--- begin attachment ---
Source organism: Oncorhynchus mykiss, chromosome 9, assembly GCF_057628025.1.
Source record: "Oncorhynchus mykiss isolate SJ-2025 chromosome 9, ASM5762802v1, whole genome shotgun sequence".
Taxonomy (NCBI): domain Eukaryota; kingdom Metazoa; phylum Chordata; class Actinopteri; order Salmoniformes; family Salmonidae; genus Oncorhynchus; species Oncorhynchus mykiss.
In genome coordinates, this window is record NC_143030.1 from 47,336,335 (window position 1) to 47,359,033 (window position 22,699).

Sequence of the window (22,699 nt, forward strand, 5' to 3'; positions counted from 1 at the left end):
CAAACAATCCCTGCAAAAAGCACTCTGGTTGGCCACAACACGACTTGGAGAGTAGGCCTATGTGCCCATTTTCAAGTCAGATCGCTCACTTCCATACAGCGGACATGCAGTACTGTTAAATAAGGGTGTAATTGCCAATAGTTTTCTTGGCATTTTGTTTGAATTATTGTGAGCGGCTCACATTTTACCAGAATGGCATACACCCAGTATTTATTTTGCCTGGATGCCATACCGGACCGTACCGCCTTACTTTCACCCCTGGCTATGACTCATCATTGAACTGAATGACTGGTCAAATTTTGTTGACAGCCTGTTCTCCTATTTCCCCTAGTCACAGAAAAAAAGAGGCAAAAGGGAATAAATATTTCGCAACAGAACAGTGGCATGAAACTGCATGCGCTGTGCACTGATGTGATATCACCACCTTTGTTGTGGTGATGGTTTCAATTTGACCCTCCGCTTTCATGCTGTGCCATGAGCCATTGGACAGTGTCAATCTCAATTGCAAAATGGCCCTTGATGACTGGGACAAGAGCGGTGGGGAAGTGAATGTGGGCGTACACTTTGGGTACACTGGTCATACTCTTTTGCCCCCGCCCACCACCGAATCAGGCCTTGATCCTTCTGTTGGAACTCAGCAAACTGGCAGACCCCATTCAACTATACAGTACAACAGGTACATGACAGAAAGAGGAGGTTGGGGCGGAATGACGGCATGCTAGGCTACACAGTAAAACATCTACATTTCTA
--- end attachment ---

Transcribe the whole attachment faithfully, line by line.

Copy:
Source organism: Oncorhynchus mykiss, chromosome 9, assembly GCF_057628025.1.
Source record: "Oncorhynchus mykiss isolate SJ-2025 chromosome 9, ASM5762802v1, whole genome shotgun sequence".
Taxonomy (NCBI): domain Eukaryota; kingdom Metazoa; phylum Chordata; class Actinopteri; order Salmoniformes; family Salmonidae; genus Oncorhynchus; species Oncorhynchus mykiss.
In genome coordinates, this window is record NC_143030.1 from 47,336,335 (window position 1) to 47,359,033 (window position 22,699).

Sequence of the window (22,699 nt, forward strand, 5' to 3'; positions counted from 1 at the left end):
CAAACAATCCCTGCAAAAAGCACTCTGGTTGGCCACAACACGACTTGGAGAGTAGGCCTATGTGCCCATTTTCAAGTCAGATCGCTCACTTCCATACAGCGGACATGCAGTACTGTTAAATAAGGGTGTAATTGCCAATAGTTTTCTTGGCATTTTGTTTGAATTATTGTGAGCGGCTCACATTTTACCAGAATGGCATACACCCAGTATTTATTTTGCCTGGATGCCATACCGGACCGTACCGCCTTACTTTCACCCCTGGCTATGACTCATCATTGAACTGAATGACTGGTCAAATTTTGTTGACAGCCTGTTCTCCTATTTCCCCTAGTCACAGAAAAAAAGAGGCAAAAGGGAATAAATATTTCGCAACAGAACAGTGGCATGAAACTGCATGCGCTGTGCACTGATGTGATATCACCACCTTTGTTGTGGTGATGGTTTCAATTTGACCCTCCGCTTTCATGCTGTGCCATGAGCCATTGGACAGTGTCAATCTCAATTGCAAAATGGCCCTTGATGACTGGGACAAGAGCGGTGGGGAAGTGAATGTGGGCGTACACTTTGGGTACACTGGTCATACTCTTTTGCCCCCGCCCACCACCGAATCAGGCCTTGATCCTTCTGTTGGAACTCAGCAAACTGGCAGACCCCATTCAACTATACAGTACAACAGGTACATGACAGAAAGAGGAGGTTGGGGCGGAATGACGGCATGCTAGGCTACACAGTAAAACATCTACATTTCTA